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The Case For Killing The Camp Fire

NorthCascadesNorthCascades Posts: 8,595Member Member Posts: 8,595Member Member
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  • CSARdiverCSARdiver Posts: 5,757Member Member Posts: 5,757Member Member
    Meh.

    Other than forest fires the other reasons are really reaching. Not setting the forest on fire should be sufficient grounds.

  • vanityy99vanityy99 Posts: 601Member Member Posts: 601Member Member
    I live in a fairly densely populated area where there is not much space between houses. On every cool evening, when you'd love to have the windows open, half the neighborhood lights up backyard bonfires. Our next-door neighbor has a fire pit literally right below our bedroom window.

    My husband has respiratory issues, and even with all the windows closed, he has trouble breathing when wood smoke is in the air. I have appealed to our neighbors for help, but nothing must get in the way of their fun. Summer and fall evenings are very stressful as we wait for the smoke to start pouring in.

    I get having a fire (responsibly) while camping or if you are on a large piece of land with no neighbors close by. But it has no place in urban/suburban environments. It's just pollution.

    The smoke still gets into the house with your windows closed??
  • k8eekinsk8eekins Posts: 1,781Member Member Posts: 1,781Member Member
    Do you think a camp fire is an essential part of a night out?

    https://getpocket.com/explore/item/the-case-for-killing-the-campfire?utm_source=pocket-newtab

    Enjoying the fire in the backyard or the rooftop or by the beach, especially when out camping has been an essential and normal feature for me and most neighbours, not that I overdo it, strictly for the holidays and only on cold nights for our singalongs. Reading through the article from attached link, has forced me to review what is allowed on our developed and undeveloped camp sites, now looking up portable smokeless fire pits.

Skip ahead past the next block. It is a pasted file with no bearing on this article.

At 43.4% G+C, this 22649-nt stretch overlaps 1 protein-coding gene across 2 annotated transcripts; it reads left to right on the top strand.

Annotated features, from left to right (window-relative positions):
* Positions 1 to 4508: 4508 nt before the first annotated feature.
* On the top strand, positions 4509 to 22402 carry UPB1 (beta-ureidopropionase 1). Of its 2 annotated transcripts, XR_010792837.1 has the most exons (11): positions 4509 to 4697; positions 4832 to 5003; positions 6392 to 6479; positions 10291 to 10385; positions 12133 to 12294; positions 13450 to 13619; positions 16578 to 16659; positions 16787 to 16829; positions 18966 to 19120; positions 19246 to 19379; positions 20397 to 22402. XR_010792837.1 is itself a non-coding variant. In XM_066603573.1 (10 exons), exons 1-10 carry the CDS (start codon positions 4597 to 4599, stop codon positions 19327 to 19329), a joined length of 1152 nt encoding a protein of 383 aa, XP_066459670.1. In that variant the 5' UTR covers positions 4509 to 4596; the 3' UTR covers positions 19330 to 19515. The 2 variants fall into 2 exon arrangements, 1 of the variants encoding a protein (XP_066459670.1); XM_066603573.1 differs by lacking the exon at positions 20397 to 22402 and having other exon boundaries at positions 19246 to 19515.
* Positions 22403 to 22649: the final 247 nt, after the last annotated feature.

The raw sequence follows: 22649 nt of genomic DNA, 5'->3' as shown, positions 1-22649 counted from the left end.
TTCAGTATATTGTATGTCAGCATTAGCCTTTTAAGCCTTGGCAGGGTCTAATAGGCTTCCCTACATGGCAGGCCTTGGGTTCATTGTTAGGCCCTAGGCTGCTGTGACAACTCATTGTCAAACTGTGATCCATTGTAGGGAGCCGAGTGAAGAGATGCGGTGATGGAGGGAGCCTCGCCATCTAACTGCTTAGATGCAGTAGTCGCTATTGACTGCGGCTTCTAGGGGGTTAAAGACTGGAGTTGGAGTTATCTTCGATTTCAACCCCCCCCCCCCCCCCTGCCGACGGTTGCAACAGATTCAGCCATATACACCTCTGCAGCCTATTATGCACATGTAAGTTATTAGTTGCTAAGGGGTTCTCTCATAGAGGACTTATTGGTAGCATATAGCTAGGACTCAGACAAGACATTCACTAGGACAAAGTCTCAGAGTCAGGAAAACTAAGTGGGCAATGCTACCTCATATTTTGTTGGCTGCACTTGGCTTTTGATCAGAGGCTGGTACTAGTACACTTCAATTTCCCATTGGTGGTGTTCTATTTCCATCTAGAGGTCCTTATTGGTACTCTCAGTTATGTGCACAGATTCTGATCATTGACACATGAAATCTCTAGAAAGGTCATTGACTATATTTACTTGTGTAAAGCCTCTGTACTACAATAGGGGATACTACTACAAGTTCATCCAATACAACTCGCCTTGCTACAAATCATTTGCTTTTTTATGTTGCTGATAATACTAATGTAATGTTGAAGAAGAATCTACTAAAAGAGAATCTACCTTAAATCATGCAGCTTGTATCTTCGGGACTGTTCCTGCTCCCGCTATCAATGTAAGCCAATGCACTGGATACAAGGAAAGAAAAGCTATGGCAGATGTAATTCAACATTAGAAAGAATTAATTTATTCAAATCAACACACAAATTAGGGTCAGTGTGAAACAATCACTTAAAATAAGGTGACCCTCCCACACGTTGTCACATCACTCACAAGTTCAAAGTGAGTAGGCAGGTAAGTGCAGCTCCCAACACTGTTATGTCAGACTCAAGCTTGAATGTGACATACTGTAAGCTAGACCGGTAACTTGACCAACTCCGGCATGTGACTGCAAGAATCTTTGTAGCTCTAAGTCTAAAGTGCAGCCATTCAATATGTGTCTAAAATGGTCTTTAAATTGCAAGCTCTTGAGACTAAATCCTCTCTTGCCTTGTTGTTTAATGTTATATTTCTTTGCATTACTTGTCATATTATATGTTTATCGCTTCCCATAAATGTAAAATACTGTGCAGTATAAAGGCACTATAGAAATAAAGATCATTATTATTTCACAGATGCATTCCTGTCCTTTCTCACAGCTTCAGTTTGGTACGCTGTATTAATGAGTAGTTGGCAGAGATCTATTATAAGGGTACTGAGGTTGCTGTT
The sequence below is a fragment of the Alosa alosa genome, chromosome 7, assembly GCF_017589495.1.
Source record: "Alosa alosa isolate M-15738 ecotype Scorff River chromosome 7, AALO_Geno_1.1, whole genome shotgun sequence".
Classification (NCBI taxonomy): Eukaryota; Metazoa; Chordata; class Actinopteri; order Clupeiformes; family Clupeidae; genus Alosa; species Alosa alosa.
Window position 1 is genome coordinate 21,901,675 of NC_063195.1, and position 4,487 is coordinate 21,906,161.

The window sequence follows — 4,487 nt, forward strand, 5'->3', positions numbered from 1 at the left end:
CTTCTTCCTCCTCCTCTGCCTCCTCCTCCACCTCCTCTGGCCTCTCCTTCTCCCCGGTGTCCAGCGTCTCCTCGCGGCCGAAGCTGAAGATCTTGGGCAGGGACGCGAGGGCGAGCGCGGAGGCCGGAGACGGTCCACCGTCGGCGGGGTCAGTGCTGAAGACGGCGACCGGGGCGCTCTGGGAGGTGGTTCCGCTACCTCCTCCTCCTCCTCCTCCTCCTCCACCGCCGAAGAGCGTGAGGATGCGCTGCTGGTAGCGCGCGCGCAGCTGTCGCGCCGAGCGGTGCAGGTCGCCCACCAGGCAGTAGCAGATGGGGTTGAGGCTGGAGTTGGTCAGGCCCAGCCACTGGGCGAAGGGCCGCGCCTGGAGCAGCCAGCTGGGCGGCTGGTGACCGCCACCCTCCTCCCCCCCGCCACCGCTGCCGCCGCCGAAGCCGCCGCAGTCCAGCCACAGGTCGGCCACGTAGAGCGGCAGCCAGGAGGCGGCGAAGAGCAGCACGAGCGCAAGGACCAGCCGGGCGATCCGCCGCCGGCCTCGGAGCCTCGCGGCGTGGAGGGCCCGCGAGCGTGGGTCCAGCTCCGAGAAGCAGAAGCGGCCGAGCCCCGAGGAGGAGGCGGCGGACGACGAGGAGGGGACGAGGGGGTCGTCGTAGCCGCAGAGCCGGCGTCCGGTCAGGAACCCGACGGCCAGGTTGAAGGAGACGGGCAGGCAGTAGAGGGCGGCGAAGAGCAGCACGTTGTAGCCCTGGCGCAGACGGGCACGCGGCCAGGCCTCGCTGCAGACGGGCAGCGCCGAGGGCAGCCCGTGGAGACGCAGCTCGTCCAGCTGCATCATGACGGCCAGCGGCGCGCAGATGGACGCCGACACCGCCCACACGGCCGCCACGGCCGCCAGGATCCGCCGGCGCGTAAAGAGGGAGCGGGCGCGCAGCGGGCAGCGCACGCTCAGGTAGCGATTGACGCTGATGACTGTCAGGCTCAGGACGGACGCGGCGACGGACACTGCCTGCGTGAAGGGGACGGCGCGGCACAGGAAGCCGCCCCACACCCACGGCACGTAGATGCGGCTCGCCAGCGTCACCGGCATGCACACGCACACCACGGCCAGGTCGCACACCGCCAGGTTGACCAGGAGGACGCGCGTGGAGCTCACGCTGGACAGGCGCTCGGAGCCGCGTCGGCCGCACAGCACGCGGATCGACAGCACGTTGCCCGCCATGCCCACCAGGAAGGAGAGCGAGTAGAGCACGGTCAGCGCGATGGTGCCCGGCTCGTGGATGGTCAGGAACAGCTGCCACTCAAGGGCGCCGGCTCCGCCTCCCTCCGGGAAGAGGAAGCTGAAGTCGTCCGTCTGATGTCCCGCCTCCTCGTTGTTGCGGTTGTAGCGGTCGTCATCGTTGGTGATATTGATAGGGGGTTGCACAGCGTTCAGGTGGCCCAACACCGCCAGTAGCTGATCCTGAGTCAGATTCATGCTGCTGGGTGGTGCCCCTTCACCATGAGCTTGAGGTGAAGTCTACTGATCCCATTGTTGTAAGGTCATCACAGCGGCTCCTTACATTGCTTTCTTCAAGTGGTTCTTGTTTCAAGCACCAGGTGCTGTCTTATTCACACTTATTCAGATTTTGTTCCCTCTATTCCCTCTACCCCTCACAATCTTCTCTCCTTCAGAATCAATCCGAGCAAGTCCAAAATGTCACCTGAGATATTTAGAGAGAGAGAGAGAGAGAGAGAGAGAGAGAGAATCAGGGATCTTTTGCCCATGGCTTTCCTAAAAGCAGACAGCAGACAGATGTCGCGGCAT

Thank you!
  • GuyanaGold21GuyanaGold21 Posts: 53Member Member Posts: 53Member Member
    I just returned from a wonderful 4-day camping trip (no Wi-Fi, cell service, etc.). The small evening campfire (in a metal fire ring, locally purchased fire wood, etc.) was the perfect way for us to relax after a day on the river. Thankfully, I've never lived where fire bans were common; and have found most campers to be very respectful of the resources they enjoy. Ironically, my asthma was much less problematic at camp than it is living daily in a Clean Air Act non-attainment area where wood fires are very uncommon!

  • psychod787psychod787 Posts: 2,003Member, Premium Member Posts: 2,003Member, Premium Member
    BEER GOOD!!! FIRE BAD!!! lol
  • FuzzipegFuzzipeg Posts: 1,819Member Member Posts: 1,819Member Member
    I have every sympathy for the couple who have smoke getting into their home even with the window closed. I have problems with chemicals and the stink brought home from conservation days has had me gagging, even the laundry residue from next doors newly hung laundry made me ill, as well as many smells in between.

    I first found something battery operated for our home which called itself "clean air", which worked well. I moved on to a mains powered uv air cleaner. I now even use a small unit, which fits in the cigar lighter in the car, (I have not other use for the socket, giggle) It makes a real difference. Some of us are more susceptible to health issues and need to do more to protect ourselves.
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